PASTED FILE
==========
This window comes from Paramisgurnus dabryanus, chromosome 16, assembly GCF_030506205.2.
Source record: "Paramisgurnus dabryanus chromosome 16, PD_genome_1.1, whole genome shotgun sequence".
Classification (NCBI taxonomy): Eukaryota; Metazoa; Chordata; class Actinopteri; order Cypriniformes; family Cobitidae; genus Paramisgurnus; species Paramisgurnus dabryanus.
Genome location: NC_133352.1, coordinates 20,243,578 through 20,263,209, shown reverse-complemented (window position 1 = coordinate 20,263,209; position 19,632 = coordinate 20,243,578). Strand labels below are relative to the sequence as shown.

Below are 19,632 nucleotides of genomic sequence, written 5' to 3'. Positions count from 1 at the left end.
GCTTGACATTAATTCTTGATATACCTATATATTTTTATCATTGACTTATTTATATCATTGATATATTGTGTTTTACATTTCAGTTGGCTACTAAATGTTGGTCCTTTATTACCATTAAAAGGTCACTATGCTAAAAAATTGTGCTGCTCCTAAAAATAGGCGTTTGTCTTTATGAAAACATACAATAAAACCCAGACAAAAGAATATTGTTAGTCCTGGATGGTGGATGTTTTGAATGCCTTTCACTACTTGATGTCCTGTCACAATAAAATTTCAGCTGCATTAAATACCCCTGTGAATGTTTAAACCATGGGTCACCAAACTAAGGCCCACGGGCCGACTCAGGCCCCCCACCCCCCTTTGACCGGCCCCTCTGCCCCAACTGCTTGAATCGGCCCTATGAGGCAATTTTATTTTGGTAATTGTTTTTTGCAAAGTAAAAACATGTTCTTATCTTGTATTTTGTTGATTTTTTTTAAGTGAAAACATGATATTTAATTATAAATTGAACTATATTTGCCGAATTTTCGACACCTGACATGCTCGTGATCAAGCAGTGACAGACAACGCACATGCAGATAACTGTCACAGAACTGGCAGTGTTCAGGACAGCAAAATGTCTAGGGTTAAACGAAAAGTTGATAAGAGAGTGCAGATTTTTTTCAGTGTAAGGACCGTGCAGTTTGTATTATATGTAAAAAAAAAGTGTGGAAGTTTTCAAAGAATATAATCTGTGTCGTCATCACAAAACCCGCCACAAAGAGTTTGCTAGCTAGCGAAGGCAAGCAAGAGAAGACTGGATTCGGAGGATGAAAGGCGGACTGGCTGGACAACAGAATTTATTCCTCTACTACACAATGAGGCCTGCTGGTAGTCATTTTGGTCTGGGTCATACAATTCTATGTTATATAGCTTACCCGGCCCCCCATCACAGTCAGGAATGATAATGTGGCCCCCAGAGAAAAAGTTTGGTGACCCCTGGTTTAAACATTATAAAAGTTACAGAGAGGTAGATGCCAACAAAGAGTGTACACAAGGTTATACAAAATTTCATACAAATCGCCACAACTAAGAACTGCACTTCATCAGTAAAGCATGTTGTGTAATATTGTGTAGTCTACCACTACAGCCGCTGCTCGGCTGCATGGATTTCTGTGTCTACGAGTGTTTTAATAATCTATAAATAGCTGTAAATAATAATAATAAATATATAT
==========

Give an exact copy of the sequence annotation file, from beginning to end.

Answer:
This window comes from Paramisgurnus dabryanus, chromosome 16, assembly GCF_030506205.2.
Source record: "Paramisgurnus dabryanus chromosome 16, PD_genome_1.1, whole genome shotgun sequence".
Classification (NCBI taxonomy): Eukaryota; Metazoa; Chordata; class Actinopteri; order Cypriniformes; family Cobitidae; genus Paramisgurnus; species Paramisgurnus dabryanus.
Genome location: NC_133352.1, coordinates 20,243,578 through 20,263,209, shown reverse-complemented (window position 1 = coordinate 20,263,209; position 19,632 = coordinate 20,243,578). Strand labels below are relative to the sequence as shown.

Below are 19,632 nucleotides of genomic sequence, written 5' to 3'. Positions count from 1 at the left end.
GCTTGACATTAATTCTTGATATACCTATATATTTTTATCATTGACTTATTTATATCATTGATATATTGTGTTTTACATTTCAGTTGGCTACTAAATGTTGGTCCTTTATTACCATTAAAAGGTCACTATGCTAAAAAATTGTGCTGCTCCTAAAAATAGGCGTTTGTCTTTATGAAAACATACAATAAAACCCAGACAAAAGAATATTGTTAGTCCTGGATGGTGGATGTTTTGAATGCCTTTCACTACTTGATGTCCTGTCACAATAAAATTTCAGCTGCATTAAATACCCCTGTGAATGTTTAAACCATGGGTCACCAAACTAAGGCCCACGGGCCGACTCAGGCCCCCCACCCCCCTTTGACCGGCCCCTCTGCCCCAACTGCTTGAATCGGCCCTATGAGGCAATTTTATTTTGGTAATTGTTTTTTGCAAAGTAAAAACATGTTCTTATCTTGTATTTTGTTGATTTTTTTTAAGTGAAAACATGATATTTAATTATAAATTGAACTATATTTGCCGAATTTTCGACACCTGACATGCTCGTGATCAAGCAGTGACAGACAACGCACATGCAGATAACTGTCACAGAACTGGCAGTGTTCAGGACAGCAAAATGTCTAGGGTTAAACGAAAAGTTGATAAGAGAGTGCAGATTTTTTTCAGTGTAAGGACCGTGCAGTTTGTATTATATGTAAAAAAAAAGTGTGGAAGTTTTCAAAGAATATAATCTGTGTCGTCATCACAAAACCCGCCACAAAGAGTTTGCTAGCTAGCGAAGGCAAGCAAGAGAAGACTGGATTCGGAGGATGAAAGGCGGACTGGCTGGACAACAGAATTTATTCCTCTACTACACAATGAGGCCTGCTGGTAGTCATTTTGGTCTGGGTCATACAATTCTATGTTATATAGCTTACCCGGCCCCCCATCACAGTCAGGAATGATAATGTGGCCCCCAGAGAAAAAGTTTGGTGACCCCTGGTTTAAACATTATAAAAGTTACAGAGAGGTAGATGCCAACAAAGAGTGTACACAAGGTTATACAAAATTTCATACAAATCGCCACAACTAAGAACTGCACTTCATCAGTAAAGCATGTTGTGTAATATTGTGTAGTCTACCACTACAGCCGCTGCTCGGCTGCATGGATTTCTGTGTCTACGAGTGTTTTAATAATCTATAAATAGCTGTAAATAATAATAATAAATATATAT